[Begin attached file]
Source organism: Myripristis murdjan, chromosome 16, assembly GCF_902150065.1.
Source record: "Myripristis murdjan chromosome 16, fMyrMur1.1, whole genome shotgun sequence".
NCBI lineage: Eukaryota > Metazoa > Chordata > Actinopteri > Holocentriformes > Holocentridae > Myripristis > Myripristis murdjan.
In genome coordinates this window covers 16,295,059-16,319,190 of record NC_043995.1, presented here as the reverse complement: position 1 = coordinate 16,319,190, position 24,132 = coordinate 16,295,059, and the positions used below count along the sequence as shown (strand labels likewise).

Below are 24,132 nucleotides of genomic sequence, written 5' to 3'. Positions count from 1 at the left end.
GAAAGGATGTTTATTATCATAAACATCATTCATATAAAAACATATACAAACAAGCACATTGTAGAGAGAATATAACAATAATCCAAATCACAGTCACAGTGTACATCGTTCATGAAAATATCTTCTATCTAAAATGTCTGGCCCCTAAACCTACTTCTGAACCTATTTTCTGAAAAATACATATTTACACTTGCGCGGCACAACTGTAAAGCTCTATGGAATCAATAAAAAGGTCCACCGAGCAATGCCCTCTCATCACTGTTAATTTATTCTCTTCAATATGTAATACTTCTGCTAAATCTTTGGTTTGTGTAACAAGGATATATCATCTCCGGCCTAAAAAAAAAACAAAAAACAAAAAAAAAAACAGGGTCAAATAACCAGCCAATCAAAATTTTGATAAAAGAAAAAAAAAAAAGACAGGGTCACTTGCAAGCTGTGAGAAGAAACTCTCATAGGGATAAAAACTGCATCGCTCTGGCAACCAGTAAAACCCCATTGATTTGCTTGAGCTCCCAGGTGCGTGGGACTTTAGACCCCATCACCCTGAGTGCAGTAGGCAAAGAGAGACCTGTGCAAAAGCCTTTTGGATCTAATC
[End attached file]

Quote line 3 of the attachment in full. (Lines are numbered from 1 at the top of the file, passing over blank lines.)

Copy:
NCBI lineage: Eukaryota > Metazoa > Chordata > Actinopteri > Holocentriformes > Holocentridae > Myripristis > Myripristis murdjan.